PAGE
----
Who Are The Cree People Of North America?

Canadian indigenous community at the 2017 Ottawa Summer Solstice Indigenous Festival.
Canadian indigenous community at the 2017 Ottawa Summer Solstice Indigenous Festival.

Communities of Native Americans are called "First Nations" in Canada and "Tribes" in the United States. The Cree are the largest Canadian First Nation. These days, about 200,000 Crees are living in Canada in dozens of self-governed communities. A small group of Cree also lives in the United States. When speaking their language, the Cree refer to themselves as Ayisiniwok, meaning "true men," Nehiyawok, meaning "speakers of our language," or Iyiniwok, meaning simply "the people."

Cree History And Culture

The Cree have lived in the Hudson Bay and James Bay areas of Canada for more than 6000 years. Most of this area is subarctic: the summers are short, and the winters are long and cold. The need to cooperate to survive shaped the Cree's values around honor, generosity, resilience, and bravery: they despised greed, and openly shared their belongings with guests or those in need. A hunting party would divide the prey regardless of who killed it, although the honor would belong to the main contributor. 

In the past, the Cree lived in groups moving their camps several times a year, following herds of animals or places rich in roots, nuts, berries, and edible plants. Three-fourths lived in forests, and one-fourth - on the plains. They were careful to preserve the population of the animals they relied upon for food and never hunted for the sake of entertainment or rituals alone. All parts of the animal, including bones and tendons, were utilized.

In the 1800s, the Cree still controlled most of Canada. When the Europeans arrived, the Cree engaged in the fur trade with the French and British. But white settlers soon moved to their lands, forcing them to retreat further and further into the less valuable areas. Over time, the colonists' influence on Cree's life became tragically irreversible and the Native Americans were forced to abandon their semi-nomadic lifestyle for living on reservation lands.

Everyday Life And Transportation

There were two types of dwellings that the Cree used. In the woodlands, Cree people lived in wigwams, buildings made of birchbark. On the plain, the Cree would camp in tipis (or teepees), large buffalo-hide tents they could disassemble and move from place to place. Today, most Crees live in modern houses.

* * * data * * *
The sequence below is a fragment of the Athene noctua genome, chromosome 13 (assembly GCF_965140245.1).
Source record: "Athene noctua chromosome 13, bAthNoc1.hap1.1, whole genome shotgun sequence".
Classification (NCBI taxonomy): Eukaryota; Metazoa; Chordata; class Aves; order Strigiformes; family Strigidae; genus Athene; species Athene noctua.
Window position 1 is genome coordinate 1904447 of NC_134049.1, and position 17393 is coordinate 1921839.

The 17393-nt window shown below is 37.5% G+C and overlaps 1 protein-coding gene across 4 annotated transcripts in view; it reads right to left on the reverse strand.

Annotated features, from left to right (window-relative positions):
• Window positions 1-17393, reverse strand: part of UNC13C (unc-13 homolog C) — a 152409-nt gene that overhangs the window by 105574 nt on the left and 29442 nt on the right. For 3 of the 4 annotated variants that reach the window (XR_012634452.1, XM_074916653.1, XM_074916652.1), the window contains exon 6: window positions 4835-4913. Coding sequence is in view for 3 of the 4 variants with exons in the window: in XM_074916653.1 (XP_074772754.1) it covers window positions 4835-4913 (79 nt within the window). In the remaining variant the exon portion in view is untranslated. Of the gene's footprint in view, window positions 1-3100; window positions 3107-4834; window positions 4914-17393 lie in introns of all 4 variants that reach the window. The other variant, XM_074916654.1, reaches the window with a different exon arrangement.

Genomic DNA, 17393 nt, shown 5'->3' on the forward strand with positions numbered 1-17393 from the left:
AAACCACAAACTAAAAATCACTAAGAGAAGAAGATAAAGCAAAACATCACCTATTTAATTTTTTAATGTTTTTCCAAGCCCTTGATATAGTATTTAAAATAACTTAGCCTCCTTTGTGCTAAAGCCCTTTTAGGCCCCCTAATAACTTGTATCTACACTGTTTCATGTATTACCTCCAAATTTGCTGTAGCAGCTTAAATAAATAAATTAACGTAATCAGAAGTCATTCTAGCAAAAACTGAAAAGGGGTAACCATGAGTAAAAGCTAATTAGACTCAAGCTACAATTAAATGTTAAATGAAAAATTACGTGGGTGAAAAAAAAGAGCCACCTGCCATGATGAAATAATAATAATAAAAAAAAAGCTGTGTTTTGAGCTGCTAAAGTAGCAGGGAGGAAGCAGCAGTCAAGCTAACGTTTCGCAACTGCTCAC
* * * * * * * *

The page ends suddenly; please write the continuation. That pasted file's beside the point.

The Cree Indian tribe was well-known for their birchbark canoes. Eastern Crees were also fishing and hunting seals from canoes. Horses didn't exist in North America until colonists brought them over, so the Cree used dogs as sled animals.

Cree Wore Feather Headdresses And Face Paint?

Cree men wore breechcloths and leggings. The Crees also wore moccasins (leather or hide shoes) and robes or ponchos in colder weather. Cree Indian women wore long dresses, sometimes with removable sleeves. The Cree were using beadwork, embroidery, and ribbon appliques to embellish their clothes. 

By tradition, the Crees wore fur, porcupine roach, or leather caps decorated with feathers. They adopted long feather headdresses from Sioux only in the 1800s. Today, the Cree only wear feathers in their hair on special occasions like a dance or ceremony. 

Language And Important Words

The Cree language is the name for a group of closely related Algonquian languages. It is a musical verb-based language with long words and free word order. All five Cree dialects are written in a unique system of symbols that uses shapes to represent consonants and rotates them in the four directions to represent vowels. 

These days, most Cree people speak English or French. Still, there are about 117,000 people across Canada who still know one of their native dialects. To greet someone in a friendly way in Cree, you can say "tansi" (tahn-see).

The word Wahkohtowin is essential to the Cree. Its literal meaning is "kinship" or "interconnection," but it is often used to refer to Cree law or Cree codes of conduct. In the Cree worldview, identity is inseparable from nature, land, home, community, or family; these things together constitute a healthy wahkohtowin.


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